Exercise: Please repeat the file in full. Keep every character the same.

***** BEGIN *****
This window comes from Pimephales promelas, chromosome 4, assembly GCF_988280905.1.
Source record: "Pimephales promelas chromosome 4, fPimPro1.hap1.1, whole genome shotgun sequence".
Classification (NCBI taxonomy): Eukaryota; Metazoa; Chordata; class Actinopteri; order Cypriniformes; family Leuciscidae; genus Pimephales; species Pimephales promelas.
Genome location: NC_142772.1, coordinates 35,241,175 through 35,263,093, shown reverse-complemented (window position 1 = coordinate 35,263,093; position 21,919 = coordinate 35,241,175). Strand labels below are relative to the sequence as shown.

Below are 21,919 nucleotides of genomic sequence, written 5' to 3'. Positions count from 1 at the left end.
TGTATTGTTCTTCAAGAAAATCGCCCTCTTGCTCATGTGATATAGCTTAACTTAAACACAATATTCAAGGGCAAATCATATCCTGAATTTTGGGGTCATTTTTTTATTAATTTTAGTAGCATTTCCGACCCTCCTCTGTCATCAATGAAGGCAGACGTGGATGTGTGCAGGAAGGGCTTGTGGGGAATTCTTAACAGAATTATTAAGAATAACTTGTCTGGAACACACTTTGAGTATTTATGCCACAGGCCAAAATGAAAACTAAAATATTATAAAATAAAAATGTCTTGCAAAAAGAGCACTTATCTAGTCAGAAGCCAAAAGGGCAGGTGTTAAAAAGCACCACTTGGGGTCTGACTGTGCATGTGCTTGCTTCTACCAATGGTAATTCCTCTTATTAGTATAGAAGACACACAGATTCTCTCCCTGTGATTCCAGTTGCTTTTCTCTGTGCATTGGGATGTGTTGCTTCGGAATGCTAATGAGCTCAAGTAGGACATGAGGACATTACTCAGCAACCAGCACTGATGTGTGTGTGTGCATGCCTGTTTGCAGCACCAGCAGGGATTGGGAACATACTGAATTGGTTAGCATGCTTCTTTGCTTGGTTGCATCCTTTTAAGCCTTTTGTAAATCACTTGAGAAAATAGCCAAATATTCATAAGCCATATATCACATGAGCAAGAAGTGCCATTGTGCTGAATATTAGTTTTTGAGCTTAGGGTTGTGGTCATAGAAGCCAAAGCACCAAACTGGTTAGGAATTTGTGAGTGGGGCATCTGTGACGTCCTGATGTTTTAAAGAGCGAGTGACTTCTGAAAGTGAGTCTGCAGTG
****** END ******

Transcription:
This window comes from Pimephales promelas, chromosome 4, assembly GCF_988280905.1.
Source record: "Pimephales promelas chromosome 4, fPimPro1.hap1.1, whole genome shotgun sequence".
Classification (NCBI taxonomy): Eukaryota; Metazoa; Chordata; class Actinopteri; order Cypriniformes; family Leuciscidae; genus Pimephales; species Pimephales promelas.
Genome location: NC_142772.1, coordinates 35,241,175 through 35,263,093, shown reverse-complemented (window position 1 = coordinate 35,263,093; position 21,919 = coordinate 35,241,175). Strand labels below are relative to the sequence as shown.

Below are 21,919 nucleotides of genomic sequence, written 5' to 3'. Positions count from 1 at the left end.
TGTATTGTTCTTCAAGAAAATCGCCCTCTTGCTCATGTGATATAGCTTAACTTAAACACAATATTCAAGGGCAAATCATATCCTGAATTTTGGGGTCATTTTTTTATTAATTTTAGTAGCATTTCCGACCCTCCTCTGTCATCAATGAAGGCAGACGTGGATGTGTGCAGGAAGGGCTTGTGGGGAATTCTTAACAGAATTATTAAGAATAACTTGTCTGGAACACACTTTGAGTATTTATGCCACAGGCCAAAATGAAAACTAAAATATTATAAAATAAAAATGTCTTGCAAAAAGAGCACTTATCTAGTCAGAAGCCAAAAGGGCAGGTGTTAAAAAGCACCACTTGGGGTCTGACTGTGCATGTGCTTGCTTCTACCAATGGTAATTCCTCTTATTAGTATAGAAGACACACAGATTCTCTCCCTGTGATTCCAGTTGCTTTTCTCTGTGCATTGGGATGTGTTGCTTCGGAATGCTAATGAGCTCAAGTAGGACATGAGGACATTACTCAGCAACCAGCACTGATGTGTGTGTGTGCATGCCTGTTTGCAGCACCAGCAGGGATTGGGAACATACTGAATTGGTTAGCATGCTTCTTTGCTTGGTTGCATCCTTTTAAGCCTTTTGTAAATCACTTGAGAAAATAGCCAAATATTCATAAGCCATATATCACATGAGCAAGAAGTGCCATTGTGCTGAATATTAGTTTTTGAGCTTAGGGTTGTGGTCATAGAAGCCAAAGCACCAAACTGGTTAGGAATTTGTGAGTGGGGCATCTGTGACGTCCTGATGTTTTAAAGAGCGAGTGACTTCTGAAAGTGAGTCTGCAGTG